Wednesday 2 January 2019 11:05 am

Brexit stockpiling helps UK manufacturing hit six-month high


City A.M’s industry and manufacturing correspondent. You can follow me on @alexmdaniel, or email: alex.daniel@cityam.com

City A.M’s industry and manufacturing correspondent. You can follow me on @alexmdaniel, or email: alex.daniel@cityam.com

Manufacturers are in an “edgy mood” despite Brexit stockpiling and other preparations pushing the sector to a six-month high amid concerns of a global slowdown, according to a closely followed measure of industry activity.

Businesses stockpiling raw materials and goods at near-record rates to mitigate supply chain disruptions as Britain leaves the EU accounted for a rise in activity in December, according to the latest purchasing managers' index.

The PMI score for last month was 54.2, up on 53.6 in November, driven by strong inflows of new business, standing at its highest since June.


Input buying volumes increased as companies put plans in place to reduce potential disruption, causing input inventories to rise at the fourth-fastest rate in the 27-year history of the index.

“In an edgy mood, not even the sharpest rise in new orders since February 2018 was enough to significantly improve the sector’s optimism rising just above November’s 27-month low,” said Duncan Brock, group director at the Chartered Institute of Procurement & Supply (CIPS).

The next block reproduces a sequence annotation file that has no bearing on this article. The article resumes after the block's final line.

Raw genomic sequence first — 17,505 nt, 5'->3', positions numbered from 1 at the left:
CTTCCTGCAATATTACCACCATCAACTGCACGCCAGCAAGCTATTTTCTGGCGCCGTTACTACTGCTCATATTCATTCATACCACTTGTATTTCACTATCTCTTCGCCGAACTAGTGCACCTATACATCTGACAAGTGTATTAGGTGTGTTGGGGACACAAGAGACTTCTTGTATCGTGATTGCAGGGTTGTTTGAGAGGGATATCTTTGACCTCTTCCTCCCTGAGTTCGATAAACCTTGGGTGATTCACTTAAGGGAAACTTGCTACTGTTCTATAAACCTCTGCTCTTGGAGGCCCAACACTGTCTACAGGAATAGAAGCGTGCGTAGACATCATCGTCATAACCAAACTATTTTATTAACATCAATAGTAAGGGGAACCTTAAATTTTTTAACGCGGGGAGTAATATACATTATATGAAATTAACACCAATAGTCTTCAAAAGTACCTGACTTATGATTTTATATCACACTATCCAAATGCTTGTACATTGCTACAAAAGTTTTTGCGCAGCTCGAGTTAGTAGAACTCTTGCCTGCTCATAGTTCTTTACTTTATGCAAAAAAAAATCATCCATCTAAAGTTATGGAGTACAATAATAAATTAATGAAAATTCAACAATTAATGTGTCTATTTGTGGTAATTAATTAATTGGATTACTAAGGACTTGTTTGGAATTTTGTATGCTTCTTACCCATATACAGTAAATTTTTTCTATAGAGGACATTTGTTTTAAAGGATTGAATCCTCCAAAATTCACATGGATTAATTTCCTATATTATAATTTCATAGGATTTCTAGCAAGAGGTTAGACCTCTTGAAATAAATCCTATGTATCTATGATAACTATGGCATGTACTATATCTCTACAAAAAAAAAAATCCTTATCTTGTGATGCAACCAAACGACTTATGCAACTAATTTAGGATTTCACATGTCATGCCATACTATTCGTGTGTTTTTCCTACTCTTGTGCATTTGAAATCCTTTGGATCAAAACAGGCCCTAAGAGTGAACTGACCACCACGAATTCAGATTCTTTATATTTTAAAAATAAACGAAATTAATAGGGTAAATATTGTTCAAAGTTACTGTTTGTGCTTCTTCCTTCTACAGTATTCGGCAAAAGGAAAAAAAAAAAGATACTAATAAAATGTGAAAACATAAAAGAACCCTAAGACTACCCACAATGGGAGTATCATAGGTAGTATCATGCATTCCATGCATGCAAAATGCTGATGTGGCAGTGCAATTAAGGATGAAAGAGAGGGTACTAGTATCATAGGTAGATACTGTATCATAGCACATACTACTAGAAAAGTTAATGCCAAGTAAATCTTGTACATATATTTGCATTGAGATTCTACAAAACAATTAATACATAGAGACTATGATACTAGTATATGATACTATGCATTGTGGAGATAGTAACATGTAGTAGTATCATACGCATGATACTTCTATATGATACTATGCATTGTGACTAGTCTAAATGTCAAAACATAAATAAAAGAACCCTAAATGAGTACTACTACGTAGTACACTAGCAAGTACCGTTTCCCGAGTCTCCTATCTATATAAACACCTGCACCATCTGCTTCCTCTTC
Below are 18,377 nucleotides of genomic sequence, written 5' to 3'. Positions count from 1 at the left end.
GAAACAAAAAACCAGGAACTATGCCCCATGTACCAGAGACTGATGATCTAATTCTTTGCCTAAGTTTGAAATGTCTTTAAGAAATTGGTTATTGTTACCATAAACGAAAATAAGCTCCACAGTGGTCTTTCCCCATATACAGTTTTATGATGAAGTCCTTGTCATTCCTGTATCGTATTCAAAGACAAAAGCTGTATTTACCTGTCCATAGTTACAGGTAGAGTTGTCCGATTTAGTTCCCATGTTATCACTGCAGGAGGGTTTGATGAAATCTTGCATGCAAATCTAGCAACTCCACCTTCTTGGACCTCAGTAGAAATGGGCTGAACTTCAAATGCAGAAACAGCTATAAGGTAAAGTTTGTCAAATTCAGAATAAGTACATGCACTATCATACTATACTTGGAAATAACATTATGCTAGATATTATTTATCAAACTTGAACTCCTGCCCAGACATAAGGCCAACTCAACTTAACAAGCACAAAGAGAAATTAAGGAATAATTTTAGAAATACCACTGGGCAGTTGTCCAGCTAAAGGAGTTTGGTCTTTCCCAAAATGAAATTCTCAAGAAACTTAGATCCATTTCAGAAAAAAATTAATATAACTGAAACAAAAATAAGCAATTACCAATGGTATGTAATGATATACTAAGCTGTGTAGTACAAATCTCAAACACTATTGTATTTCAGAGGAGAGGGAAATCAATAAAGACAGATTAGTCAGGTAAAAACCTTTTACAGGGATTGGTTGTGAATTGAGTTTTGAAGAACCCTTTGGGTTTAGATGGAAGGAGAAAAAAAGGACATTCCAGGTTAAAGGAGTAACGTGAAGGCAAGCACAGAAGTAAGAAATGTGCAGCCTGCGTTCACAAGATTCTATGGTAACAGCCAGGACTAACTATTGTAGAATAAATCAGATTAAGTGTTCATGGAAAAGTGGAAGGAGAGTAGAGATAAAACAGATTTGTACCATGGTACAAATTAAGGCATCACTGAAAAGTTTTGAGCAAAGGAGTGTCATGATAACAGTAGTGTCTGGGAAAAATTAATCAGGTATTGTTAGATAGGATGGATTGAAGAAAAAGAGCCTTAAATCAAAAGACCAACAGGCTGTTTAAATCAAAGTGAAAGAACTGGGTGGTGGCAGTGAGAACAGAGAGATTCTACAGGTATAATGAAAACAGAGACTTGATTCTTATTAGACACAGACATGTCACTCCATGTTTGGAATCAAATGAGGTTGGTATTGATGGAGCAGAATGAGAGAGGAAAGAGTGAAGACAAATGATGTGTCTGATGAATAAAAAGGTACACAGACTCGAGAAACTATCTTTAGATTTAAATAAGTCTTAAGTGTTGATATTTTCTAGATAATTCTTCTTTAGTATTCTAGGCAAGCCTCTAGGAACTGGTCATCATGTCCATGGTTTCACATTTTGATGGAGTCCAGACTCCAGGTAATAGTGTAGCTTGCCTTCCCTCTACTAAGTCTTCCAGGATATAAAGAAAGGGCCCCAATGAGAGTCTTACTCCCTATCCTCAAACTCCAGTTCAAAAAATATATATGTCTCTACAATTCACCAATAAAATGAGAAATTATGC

“Though the overall index figure was higher than last month, this should be viewed with some scepticism. Whilst the road to Brexit remains mired in the mud of indecision and disagreement, there is likely to be some correction in the sector this year as Brexit buffer stocks are depleted and overall output could fall.”

The UK’s PMI was significantly higher than those in Europe for the second consecutive month, which averaged 51.4.

Samuel Tombs, chief UK economist at Pantheon Macroeconomics, said: “The pick-up in the PMI in December suggests that preparations for Brexit are helping manufacturers to keep their heads above water during the current global slowdown.

Meanwhile, the Caixin survey of Chinese manufacturing fell to 49.7, its first contraction in 19 months.

David Madden, analyst at CMC Markets, said the announcement “hammered home the point that the second-largest economy in the world is cooling".


"Trade tensions between the US and China are ongoing and that adds to the negative view that traders hold about the state of the global economy,” he added.

“In recent weeks there has been heightened fears of a global slowdown, and the latest figures from China overnight have added to those concerns.”

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